Dezeen Magazine

Short Mountain House

Short Mountain House has views over Tennessee national park

American studio Sanders Pace Architecture took cues from traditional Japanese architecture to create a house that looks toward the Great Smoky Mountains National Park.

Short Mountain House is located in the town of Maryville in eastern Tennessee.

Aerial view of Short Mountain House in Tennessee
Short Mountain House sits on a tree-filled ridge

Perched on a ridge, the dwelling has panoramic views of the national park, which is known for its rolling mountains, old-growth forests and preserved 19th-century homesteads.

Sanders Pace Architecture, based in the nearby city of Knoxville, designed the residence for a couple who often have family members visiting from out of town.

Aerial view of Short Mountain House by Sanders Pace
Three pavilions connect to form the house

To provide enough space and privacy for everyone, the architects divided the home into three connected pavilions, which are arrayed on a rectangular site.

This configuration enables the house to be compartmentalised when guests come to stay.

Porches on exterior of Short Mountain House in the USA
Wood-lined porches overlook the lawn

To help the house blend with its natural setting, the architects clad the foundations with stone and the walls in accoya wood – both charred and naturally stained.

The blackened accoya was burnt using the Japanese art of Shou Sugi Ban, which helps increase the material's longevity.

"The heavily charred surface of the board makes the wood fire retardant, as well as resistant to rot, insects and decay," the team said.

Blackened timber cladding of house in Tennessee
Charred timber clads the exterior

A series of recessed patios are informed by engawas, an element in Japanese architecture where wood or bamboo flooring marks the perimeter of rooms or buildings.

When placed on the periphery of a Japanese house, an engawa acts as a porch-style transition between the home and its garden, the firm said.

With Short Mountain House, the porches help control solar heat gain, as they provide overhangs that held shade sliding glass doors.

Porch of Short Mountain House
The sheltered porches are a nod to Japanese architecture

The pavilions define a series of outdoor spaces around the house, including a central lawn. Their positioning also affords views of the national park.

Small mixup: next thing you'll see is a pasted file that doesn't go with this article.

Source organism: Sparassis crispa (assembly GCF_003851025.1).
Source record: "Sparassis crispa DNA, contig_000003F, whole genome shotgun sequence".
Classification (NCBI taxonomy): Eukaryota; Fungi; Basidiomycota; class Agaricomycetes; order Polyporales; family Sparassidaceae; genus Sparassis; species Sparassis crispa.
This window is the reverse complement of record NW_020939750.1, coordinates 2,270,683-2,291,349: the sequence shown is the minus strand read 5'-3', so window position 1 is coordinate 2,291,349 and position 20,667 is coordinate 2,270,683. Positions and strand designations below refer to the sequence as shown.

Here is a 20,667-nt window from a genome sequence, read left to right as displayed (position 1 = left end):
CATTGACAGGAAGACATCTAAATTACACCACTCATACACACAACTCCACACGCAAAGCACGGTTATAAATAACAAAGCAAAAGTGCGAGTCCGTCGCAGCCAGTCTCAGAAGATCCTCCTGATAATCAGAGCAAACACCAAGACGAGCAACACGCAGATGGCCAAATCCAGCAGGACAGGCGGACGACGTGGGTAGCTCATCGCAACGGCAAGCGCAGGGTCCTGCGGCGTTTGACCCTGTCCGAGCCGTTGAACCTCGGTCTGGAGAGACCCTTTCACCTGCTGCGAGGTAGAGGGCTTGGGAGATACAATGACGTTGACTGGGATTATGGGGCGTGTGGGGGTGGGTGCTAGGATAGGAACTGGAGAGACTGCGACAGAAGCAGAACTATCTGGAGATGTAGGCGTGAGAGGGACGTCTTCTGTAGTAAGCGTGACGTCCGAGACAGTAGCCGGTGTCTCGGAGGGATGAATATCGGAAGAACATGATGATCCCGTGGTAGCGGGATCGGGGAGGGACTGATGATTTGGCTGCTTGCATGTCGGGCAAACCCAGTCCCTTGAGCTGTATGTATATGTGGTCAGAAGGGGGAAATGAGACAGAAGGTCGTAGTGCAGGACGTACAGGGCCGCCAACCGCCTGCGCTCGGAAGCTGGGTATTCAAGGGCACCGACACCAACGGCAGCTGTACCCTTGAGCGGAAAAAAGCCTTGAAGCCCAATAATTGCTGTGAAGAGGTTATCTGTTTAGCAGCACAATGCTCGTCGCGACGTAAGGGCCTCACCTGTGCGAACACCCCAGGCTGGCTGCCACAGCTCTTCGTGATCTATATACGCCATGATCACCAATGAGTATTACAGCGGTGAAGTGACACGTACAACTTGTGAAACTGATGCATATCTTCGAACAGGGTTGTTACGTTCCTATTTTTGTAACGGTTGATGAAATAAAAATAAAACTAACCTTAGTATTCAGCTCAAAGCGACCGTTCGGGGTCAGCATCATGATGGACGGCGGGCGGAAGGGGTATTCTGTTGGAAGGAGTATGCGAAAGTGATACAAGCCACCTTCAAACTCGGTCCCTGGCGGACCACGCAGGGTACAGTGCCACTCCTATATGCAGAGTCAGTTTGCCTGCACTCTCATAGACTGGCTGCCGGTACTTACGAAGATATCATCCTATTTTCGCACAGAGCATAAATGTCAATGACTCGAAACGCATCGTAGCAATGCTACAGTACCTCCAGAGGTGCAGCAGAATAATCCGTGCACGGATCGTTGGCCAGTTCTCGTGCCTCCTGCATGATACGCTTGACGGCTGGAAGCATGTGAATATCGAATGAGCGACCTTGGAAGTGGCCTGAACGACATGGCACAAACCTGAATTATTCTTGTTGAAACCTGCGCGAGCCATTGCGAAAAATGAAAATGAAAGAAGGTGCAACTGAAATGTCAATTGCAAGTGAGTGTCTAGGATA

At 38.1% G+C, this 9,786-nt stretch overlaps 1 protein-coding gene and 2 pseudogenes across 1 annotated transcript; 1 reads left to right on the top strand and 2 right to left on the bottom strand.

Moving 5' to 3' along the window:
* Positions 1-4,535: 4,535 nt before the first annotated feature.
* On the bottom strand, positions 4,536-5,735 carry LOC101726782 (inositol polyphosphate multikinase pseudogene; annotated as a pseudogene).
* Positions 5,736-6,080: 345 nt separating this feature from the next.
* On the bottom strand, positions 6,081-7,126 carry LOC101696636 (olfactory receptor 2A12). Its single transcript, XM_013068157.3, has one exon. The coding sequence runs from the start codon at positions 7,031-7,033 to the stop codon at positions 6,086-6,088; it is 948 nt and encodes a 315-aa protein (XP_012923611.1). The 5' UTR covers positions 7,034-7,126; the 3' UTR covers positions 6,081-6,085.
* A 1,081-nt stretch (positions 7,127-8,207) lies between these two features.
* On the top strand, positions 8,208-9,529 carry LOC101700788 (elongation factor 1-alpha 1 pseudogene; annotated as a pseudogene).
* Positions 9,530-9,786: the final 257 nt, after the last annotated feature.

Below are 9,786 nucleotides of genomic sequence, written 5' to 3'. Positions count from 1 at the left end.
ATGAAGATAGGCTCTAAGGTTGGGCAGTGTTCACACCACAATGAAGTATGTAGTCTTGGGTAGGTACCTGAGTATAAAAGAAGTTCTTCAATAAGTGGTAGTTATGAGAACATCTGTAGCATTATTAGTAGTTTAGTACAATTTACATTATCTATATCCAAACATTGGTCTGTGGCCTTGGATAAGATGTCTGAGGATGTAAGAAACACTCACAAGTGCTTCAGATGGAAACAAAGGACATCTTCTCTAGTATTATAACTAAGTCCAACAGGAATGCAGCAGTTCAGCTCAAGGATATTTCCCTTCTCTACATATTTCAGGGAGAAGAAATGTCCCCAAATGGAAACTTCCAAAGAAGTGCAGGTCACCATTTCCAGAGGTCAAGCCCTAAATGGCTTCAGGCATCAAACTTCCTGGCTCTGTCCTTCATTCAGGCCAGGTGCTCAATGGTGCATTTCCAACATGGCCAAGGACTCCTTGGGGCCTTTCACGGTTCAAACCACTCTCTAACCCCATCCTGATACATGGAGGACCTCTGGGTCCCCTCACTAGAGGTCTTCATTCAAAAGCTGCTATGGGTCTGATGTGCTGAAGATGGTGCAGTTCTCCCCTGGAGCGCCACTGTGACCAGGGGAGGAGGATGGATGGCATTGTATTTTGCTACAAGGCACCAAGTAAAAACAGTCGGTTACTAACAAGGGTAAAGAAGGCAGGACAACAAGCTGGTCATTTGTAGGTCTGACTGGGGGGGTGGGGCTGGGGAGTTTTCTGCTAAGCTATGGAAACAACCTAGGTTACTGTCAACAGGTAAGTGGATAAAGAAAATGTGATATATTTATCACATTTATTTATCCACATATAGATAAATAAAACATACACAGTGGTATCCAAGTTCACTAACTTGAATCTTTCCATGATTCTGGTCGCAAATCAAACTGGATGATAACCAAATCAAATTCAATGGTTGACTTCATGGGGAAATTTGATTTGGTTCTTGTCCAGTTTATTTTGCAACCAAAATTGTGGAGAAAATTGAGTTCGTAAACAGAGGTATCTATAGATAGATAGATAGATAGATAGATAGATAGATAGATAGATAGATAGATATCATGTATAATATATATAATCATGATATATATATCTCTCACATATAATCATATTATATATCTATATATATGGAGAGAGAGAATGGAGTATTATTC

Each pavilion is a simple, gabled form that draws references to the region's vernacular buildings. Clad in standing-seam metal, the roofs are pitched in a way that takes cues from traditional Japanese architecture.

Interiors of Short Mountain House by Sanders Pace
The interiors are filled with the owner's furniture

The most central volume contains the living, dining and kitchen spaces, along with an office and laundry room. Another pavilion holds the master suite and garage, which are separated by a breezeway.

A third volume encompasses a studio space and two guests bedrooms with a shared bathroom.

Bathroom with Japanese soaking tub in Tennessee house
The bathroom features a Japanese soaking tub

These pavilions are joined by corridors with floor-to-ceiling glass.

"These spaces are designed to feel like bridges spanning between the pavilions," the studio said.

For the interiors, the team used a simple palette of materials, such as painted drywall, white oak flooring and pine window trim. In the master bathroom, finishes were chosen to complement a Japanese soaking tub.

Custom bed designed by Sanders Pace
Sanders Pace designed the bespoke bed

Furnishings were purchased by the homeowners, with the exception of a custom bed in the master suite created by Sanders Pace. Its design takes cues from a type of Japanese cabinetry known as a tansu.

Founded in 2002 by John Sanders and Brandon Pace, Sanders Pace Architecture has completed a number of projects in East Tennessee. Others include the French Broad House – a family dwelling composed of three connected volumes that zigzag through the forest.

Photography is by Keith Isaacs Photo.

Project credits:

Architect: Sanders Pace Architecture
Principal-in-charge: Brandon F. Pace
Architecture team: John L. Sanders, Michael A. Davis, Cameron S. Bolin
Structural engineer: Haines Structural Group
Landscape: Overhill Gardens
Rainwater harvesting: PerfectWater
General contractor: Richardson Construction
Wood siding: Delta Millworks

More images and plans

Plans for Short Mountain House
Floor plan
Plans for Short Mountain House
Plans for Short Mountain House